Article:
The AFSC worker tackled the problem of unemployment by attempting to attract light industry to Bylas, with the support and cooperation of the BIA. There were extensive negotiations with one company that seemed ready to set up a toy assembly plant in Bylas. But finally, the company decided against coming to the reservation.

He worked with the sub committees of the Tribal Council. He helped the Education Committee to organize a boys' summer work camp designed to meet the needs of boys from all the reservation communities the need to earn money for school supplies and clothes and the need for constructive activities during summer vacation. Bylas residents take an interest in the camp because it has demonstrated its value; a number of them have participated in the camp as campers or as staff.

The present AFSC worker replaced the original worker two years ago. He has continued to work with the tribal committees and with the Bylas recreation committee. Upon request of the tribal chairman, the community worker helped to organize a Bylas Boy Scout Troop. The troop was active for one year. The worker decided to withdraw from his active leadership role in the troop when it became apparent that the highly structured scouting program was not compatible with the social structure of the community.

The worker is helping the community to organize for attacking local water problems. These problems include the need for extension of the water system to Black Point, lowered pressure and frequent break down of the present Bylas water system each summer, high salt content, and discoloration of teeth. The worker has helped the people to organize meetings, to repair a pump, and to formulate a petition to the Public Health Service for a fill scale community water project under their sanitation facilities program. (This action was successful.)

The worker has increased AFSC participation in local recreation development, attempting to focus such activity in a coordinated manner around the community recreation hall as an incipient community center. That these efforts, although disappointing at times, have been partially successful is evidenced by the recreation development at the hall which was discussed above under "Bylas Conununity."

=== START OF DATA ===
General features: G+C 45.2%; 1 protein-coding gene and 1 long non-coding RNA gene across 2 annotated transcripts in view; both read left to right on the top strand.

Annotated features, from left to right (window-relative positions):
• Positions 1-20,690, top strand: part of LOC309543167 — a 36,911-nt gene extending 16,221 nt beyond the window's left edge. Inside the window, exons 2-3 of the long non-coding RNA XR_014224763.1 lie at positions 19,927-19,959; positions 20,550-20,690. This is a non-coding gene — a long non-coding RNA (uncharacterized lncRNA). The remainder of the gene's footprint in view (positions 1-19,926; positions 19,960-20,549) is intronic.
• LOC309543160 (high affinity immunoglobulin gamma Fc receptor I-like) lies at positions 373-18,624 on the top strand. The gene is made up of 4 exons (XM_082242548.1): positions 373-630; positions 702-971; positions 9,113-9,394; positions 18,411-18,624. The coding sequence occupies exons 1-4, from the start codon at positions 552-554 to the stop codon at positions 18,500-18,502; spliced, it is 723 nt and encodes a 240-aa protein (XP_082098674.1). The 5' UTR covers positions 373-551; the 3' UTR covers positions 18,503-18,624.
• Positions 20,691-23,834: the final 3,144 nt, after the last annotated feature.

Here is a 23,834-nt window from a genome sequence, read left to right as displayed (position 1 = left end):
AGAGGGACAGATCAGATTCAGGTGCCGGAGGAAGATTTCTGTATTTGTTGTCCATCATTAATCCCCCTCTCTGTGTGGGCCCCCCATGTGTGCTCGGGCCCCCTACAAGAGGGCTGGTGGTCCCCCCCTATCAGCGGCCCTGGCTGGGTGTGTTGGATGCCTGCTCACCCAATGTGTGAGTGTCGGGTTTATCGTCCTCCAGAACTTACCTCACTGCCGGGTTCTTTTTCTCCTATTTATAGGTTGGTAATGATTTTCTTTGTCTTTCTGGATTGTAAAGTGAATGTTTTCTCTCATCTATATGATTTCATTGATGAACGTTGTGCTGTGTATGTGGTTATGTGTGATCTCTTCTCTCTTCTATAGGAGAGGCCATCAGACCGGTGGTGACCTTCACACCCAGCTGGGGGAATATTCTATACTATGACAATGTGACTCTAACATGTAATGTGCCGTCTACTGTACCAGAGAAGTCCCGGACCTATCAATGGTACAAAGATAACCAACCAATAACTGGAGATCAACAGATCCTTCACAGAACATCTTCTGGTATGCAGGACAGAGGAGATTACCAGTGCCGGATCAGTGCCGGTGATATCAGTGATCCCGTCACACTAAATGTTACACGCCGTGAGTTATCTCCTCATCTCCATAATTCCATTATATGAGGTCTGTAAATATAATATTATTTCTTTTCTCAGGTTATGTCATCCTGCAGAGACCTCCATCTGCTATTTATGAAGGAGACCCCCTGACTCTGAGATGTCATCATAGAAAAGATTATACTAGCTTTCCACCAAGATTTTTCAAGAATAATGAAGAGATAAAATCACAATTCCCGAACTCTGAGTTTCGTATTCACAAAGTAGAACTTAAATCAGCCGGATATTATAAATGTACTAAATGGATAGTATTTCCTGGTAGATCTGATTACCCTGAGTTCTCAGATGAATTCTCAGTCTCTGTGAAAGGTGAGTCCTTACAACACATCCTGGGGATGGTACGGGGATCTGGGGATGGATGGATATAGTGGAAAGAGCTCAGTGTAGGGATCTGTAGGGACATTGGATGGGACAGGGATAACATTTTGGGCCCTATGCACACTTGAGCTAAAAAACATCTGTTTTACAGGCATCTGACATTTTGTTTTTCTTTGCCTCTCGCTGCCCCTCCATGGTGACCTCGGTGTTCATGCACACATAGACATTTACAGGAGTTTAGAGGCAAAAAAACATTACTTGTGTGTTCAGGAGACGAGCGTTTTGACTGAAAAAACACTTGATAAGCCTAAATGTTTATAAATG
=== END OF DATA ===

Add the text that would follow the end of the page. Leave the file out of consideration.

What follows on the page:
In May of last year a group of Bylas women opened a co operative shop to sell Indian handicrafts made by themselves and other local women. The wife of the AFSC worker helped them to organize and to learn elementary business procedures. Their determination has been sufficient and lasting enough to keep the project in continuous operation by volunteer labor (sales ladies actually receive a dollar per day expense allowance for their time.) This same group has sponsored two summer work projects for girls in the community in order to give them the same opportunities provided for boys at the boys' camp. The girls work each morning and attend classes in the afternoon. The classes in sewing, cooking, and beadwork are all conducted by Apache women. (These are the classes referred to under "Bureau of Indian Affairs.")


From this brief and incomplete survey we find no evidence of any coordinated attack on all the community's problems, no effort to develop the whole community as a unit. In many of the efforts described, the people had no part in the planning. There has been a pattern of paternalistic leadership by government staff and Apache leaders. The successes of the recreation programs and the crafts project are apparently due to the great interest (felt need), participation, and control by groups of individuals who expect to benefit from their own efforts. The community interest in improving the community water supply has met with response from the Public Health Service.
The tribal boys' camp is an example of a project that is probably too difficult for a local community. It was carried out by representatives of the whole reservation the larger community to which all San Carlos Apaches belong in Cooperation with government agencies. A more detailed report could illustrate the difficulties encountered in coordinating the effects of the various organizations and in attempting to keep the control in the hands of the Apaches illustrate the difficulties encountered in coordinating the efforts of the Apaches.